Video

Video Arctic Draws International Competition for Oil

A new geopolitical “Great Game” is underway in earth’s northernmost region, the Arctic, where Russia has claimed a large area for resource development and President Barack Obama recently approved Shell Oil Company’s test-drilling project in an area under U.S. control. Greg Flakus reports.
Video

Video Philippine Maritime Police: Chinese Fishermen a Threat to Country’s Security

China and the Philippines both claim maritime rights in the South China Sea.  That includes the right to fish in those waters. Jason Strother reports on how the Philippines is catching Chinese nationals it says are illegal poachers. He has the story from Palawan province.
Video

Video Technique May Eliminate Drill-and-Fill Dental Care

Many people dread visiting dentists because they're afraid of drills. Now, however, a technology developed by a British firm promises to eliminate the need for mechanical cleaning of dental cavities by speeding a natural process of tooth repair. VOA’s George Putic reports.
Video

Video China's Spratly Island Building Said to Light Up the Night 'Like A City'

Southeast Asian countries claim China has illegally seized territory in the Spratly islands. It is especially a concern for a Philippine mayor who says Beijing is occupying parts of his municipality. Jason Strother reports from the capital of Palawan province, Puerto Princesa.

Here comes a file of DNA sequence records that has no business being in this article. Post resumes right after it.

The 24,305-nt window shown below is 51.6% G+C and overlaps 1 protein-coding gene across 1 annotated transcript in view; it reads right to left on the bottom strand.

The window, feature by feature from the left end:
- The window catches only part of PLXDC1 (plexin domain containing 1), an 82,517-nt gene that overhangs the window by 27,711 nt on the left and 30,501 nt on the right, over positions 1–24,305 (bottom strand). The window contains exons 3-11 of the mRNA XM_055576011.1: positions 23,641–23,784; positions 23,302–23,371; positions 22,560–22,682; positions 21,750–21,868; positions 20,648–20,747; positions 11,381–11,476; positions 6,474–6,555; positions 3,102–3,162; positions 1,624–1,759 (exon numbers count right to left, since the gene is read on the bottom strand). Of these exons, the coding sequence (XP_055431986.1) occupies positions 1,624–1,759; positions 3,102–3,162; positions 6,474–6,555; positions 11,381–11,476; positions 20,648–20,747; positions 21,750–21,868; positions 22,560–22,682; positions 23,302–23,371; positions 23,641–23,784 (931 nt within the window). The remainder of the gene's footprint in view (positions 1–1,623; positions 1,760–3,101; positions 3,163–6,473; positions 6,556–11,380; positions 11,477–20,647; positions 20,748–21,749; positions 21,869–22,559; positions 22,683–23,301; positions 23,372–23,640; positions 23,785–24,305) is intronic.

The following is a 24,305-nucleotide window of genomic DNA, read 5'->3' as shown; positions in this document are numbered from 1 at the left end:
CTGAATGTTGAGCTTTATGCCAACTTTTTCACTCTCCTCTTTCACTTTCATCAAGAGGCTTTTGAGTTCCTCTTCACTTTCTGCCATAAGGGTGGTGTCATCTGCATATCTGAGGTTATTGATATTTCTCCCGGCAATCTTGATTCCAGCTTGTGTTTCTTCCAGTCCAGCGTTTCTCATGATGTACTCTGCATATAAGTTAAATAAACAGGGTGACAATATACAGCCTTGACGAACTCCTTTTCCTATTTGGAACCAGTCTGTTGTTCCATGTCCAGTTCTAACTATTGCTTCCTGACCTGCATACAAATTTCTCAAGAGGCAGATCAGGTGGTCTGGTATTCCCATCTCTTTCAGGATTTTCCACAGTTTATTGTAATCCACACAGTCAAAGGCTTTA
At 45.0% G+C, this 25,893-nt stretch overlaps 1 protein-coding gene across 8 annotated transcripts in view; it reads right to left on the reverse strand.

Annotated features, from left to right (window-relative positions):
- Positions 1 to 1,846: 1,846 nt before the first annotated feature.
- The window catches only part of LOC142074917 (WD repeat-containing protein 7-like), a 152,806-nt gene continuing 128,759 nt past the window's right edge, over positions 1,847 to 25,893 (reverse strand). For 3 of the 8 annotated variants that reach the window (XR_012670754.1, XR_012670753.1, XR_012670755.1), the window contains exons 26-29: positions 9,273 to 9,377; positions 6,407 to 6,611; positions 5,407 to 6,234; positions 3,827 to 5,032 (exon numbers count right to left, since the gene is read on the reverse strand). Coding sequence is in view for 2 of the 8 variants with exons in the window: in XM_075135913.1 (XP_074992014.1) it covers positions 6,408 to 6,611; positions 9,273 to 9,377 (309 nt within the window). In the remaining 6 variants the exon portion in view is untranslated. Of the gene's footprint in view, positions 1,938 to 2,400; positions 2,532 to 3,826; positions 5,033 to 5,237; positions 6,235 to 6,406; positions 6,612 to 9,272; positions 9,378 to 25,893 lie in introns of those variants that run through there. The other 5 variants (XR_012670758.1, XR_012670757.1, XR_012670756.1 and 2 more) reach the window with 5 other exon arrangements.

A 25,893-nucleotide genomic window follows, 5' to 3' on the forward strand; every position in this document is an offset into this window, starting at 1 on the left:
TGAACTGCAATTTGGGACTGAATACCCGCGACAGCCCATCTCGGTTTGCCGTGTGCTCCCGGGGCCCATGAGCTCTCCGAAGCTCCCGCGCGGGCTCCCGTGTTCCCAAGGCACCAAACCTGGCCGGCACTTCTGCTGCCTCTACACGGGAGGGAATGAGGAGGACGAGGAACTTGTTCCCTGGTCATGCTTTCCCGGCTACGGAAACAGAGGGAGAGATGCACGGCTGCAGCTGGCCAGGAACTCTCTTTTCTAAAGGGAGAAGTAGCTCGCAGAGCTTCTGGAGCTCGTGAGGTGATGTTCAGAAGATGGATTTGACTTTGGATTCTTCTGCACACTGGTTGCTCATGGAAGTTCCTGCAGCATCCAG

Video

Video Ages-old Ice Reveals Secrets of Climate Change

Ice caps don't just exist at the world's poles. There are also tropical ice caps, and the largest sits atop the Peruvian Andes - but it is melting, quickly, and may be gone within the next 20 years. George Putic reports scientists are now rushing to take samples to get at the valuable information about climate change locked in the ice.
Video

Video French Experiment in Integrating Roma Under Threat

Plans to destroy France’s oldest slum have sparked an outcry on the part of its Roma residents. As Lisa Bryant reports from the Paris suburb of La Courneuve, rights groups argue the community is a fledgling experiment on integrating Roma who are often outcasts in many parts of Europe.
Video

Video Kenyans Turn to Agriculture for Business

Each year Kenyan universities continue to churn out graduates for the job market despite the already existing high rate of unemployment among youth in the country. Some of these young men and women have realized that agriculture can be as rewarding as any other business or job, and they are resorting to agribusiness in large numbers as a way of tackling unemployment. Rael Ombuor reports for VOA.
Video

Video First Women Graduate Elite Army Ranger School

Two women are making history for the U.S. Army by proving they are among the toughest of the tough. VOA's Carla Babb reports from Fort Benning, Georgia as 94 men and those two women rise as graduates of the difficult Ranger school.

VOA Blogs